After running 8 hill repeats today in training for my ultra 50k next month, thought I would write about the challenging thrills of running hills. As you can see from the above training schedule, I’m running at least one hill workout on average (either just hilly or hill repeats). Hills are fun and here is why I say that: each time you look up the hill, you feel like you can’t possibly run all the way to the top. And then you do. Mission accomplished!
Center the hills within your workout (slow warmup minimum 1 mile, cooldown minimum 1 mile).
Here are some tips on running hill workouts:
1. Start small. You can see back in early July I was just supposed to do 45-60 min hilly runs with no hill repeats. That’s a good starting point. When choosing hilly terrain, make sure you aren’t going for the toughest hills right away. Save the tough hills for a “build” week in your training cycle. Pick a hill you truly like if you are running hill repeats because you will get to know that hill very well, as well as the trees, fallen branches, people, dogs, birds, and squirrels of the neighborhood.
2. Build from your hill base from “hilly” to “hill repeats”. For example, in July, I was to start doing 4-6 hill repeats (2 min hill). Hill repeats generally mean running the same hill (or adjacent ones) over & over. Late in this training cycle, you can see we reach 8 hill repeats this week.
3. Take a breather between hills if you need it. By this I mean walk for a short period of time instead of running. 1-2 min or less if possible. I’m trying to limit my recovery time to :15-:30.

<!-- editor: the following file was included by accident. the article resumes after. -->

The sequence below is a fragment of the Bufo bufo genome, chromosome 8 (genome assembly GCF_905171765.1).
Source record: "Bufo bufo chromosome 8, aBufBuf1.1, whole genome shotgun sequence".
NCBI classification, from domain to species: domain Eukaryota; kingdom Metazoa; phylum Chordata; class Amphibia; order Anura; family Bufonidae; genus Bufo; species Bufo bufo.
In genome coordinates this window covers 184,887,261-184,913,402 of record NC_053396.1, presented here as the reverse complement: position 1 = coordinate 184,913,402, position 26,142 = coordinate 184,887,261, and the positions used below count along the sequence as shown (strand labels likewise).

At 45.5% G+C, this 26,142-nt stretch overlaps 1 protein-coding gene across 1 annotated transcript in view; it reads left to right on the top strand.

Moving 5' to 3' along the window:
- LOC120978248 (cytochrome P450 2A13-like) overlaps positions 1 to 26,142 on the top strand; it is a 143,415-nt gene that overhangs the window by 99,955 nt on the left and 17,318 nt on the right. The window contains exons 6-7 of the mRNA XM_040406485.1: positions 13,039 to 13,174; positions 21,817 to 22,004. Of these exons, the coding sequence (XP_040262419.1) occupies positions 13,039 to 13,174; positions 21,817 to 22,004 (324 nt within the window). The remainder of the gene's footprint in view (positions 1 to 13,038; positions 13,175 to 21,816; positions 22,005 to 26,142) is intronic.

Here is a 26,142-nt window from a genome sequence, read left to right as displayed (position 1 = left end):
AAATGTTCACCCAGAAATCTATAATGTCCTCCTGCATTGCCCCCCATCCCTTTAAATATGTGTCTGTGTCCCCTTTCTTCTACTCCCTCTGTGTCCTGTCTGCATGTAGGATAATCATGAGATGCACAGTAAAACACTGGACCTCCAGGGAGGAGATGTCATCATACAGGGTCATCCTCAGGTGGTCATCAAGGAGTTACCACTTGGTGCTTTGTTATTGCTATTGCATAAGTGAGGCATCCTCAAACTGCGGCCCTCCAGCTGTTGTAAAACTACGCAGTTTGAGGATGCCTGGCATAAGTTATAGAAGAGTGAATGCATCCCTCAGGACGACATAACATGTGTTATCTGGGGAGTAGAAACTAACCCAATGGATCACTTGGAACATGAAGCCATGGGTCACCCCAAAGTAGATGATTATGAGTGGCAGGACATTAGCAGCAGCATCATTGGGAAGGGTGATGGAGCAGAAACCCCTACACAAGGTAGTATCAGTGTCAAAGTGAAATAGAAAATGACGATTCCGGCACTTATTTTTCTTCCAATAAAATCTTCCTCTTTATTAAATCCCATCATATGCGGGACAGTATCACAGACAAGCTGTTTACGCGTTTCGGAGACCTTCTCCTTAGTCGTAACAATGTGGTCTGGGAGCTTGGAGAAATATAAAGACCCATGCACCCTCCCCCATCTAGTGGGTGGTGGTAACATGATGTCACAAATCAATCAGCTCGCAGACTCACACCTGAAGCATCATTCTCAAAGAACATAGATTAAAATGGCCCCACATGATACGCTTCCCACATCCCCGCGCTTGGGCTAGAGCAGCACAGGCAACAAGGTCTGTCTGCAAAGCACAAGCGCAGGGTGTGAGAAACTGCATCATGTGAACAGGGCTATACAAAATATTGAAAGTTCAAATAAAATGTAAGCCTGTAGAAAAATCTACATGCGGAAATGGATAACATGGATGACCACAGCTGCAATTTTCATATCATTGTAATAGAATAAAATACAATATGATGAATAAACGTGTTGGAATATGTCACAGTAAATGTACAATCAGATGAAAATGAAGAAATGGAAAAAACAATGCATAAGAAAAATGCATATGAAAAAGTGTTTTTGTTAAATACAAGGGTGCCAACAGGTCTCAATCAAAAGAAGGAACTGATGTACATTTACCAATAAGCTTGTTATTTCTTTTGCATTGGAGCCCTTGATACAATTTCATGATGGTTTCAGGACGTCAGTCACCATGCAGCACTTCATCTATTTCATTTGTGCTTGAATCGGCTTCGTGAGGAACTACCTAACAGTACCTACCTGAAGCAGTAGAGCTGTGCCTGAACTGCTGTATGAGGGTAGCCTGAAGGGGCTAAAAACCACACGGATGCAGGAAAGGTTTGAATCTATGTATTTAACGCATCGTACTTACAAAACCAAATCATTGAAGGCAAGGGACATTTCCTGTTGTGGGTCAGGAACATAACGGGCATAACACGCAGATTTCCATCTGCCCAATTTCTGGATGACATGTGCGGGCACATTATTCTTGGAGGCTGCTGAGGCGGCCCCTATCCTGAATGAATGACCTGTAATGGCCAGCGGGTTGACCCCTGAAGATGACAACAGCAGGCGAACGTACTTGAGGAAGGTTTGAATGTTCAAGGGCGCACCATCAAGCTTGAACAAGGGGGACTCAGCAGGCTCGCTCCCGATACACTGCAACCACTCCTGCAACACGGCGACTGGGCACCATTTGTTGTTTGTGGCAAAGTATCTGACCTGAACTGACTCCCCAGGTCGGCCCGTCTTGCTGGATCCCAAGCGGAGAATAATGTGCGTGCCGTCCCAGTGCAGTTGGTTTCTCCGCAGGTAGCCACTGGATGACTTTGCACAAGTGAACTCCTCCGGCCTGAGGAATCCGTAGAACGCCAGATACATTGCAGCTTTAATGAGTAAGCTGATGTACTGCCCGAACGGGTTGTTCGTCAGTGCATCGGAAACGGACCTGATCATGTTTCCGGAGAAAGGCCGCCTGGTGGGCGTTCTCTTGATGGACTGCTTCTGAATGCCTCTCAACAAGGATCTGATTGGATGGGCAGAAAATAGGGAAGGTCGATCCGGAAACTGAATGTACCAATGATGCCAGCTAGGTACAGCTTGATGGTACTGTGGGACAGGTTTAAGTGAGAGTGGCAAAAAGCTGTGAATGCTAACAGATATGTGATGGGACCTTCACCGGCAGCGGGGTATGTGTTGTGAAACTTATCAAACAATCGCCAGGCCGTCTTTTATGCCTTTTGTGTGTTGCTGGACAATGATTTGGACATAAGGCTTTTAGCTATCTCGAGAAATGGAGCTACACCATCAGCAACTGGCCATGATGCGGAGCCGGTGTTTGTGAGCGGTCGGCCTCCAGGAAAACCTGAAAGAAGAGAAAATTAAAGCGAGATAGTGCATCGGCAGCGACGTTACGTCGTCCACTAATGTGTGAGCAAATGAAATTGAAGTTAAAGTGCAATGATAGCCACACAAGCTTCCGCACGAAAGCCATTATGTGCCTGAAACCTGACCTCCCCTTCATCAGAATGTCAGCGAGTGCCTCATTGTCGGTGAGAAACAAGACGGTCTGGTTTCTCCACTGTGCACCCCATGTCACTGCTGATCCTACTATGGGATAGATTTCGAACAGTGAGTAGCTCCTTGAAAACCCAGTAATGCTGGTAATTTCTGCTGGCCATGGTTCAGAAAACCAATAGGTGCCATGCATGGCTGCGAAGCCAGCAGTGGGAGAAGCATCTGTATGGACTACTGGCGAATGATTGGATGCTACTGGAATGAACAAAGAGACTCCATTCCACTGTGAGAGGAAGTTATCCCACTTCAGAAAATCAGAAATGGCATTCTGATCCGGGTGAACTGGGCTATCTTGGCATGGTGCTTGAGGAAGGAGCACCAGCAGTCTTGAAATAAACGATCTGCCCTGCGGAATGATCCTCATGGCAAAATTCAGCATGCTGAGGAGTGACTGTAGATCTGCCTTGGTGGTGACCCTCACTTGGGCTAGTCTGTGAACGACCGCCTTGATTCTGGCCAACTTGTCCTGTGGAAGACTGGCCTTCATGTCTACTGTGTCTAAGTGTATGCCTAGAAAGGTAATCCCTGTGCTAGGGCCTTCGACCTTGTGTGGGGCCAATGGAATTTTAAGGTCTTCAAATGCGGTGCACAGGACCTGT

4. After taking a deep breath, start each hill repeat with a mini-speed burst and try to accelerate up the hill as much as possible. Shorten your strides and aim for 180-200 steps/min cadence or higher. If you overstride, you will feel unnecessary fatigue.
5. Try to “pull” yourself up the hill with your arms and legs without wildly swinging your arms. No unnecessary motion.
6. Strive to “punch” each hill repeat all the way to the top of the hill or the 2 minute mark if you are running hill intervals. When you get tired, it’s tempting to back off before the top of the hill or the 2 minute mark. Don’t back off until you crest the hill or hit the 2 minute (or whatever hill interval you are using).
7. If you get bored running the same hill over and over, add an adjacent hill for the next hill repeat.
8. Hills build endurance. It won’t feel like it during the hilly or hill repeat workout but you will gain from it within a day or two. Certainly within the week.
9. Running hills is good for you. Variety adds spice to your running. Hills are a basic staple of a good runner’s workouts. Don’t forget to sprinkle in some hills.
10. Hills are just mounds of opportunity. Seize them! The hills are alive with the Sound of Music!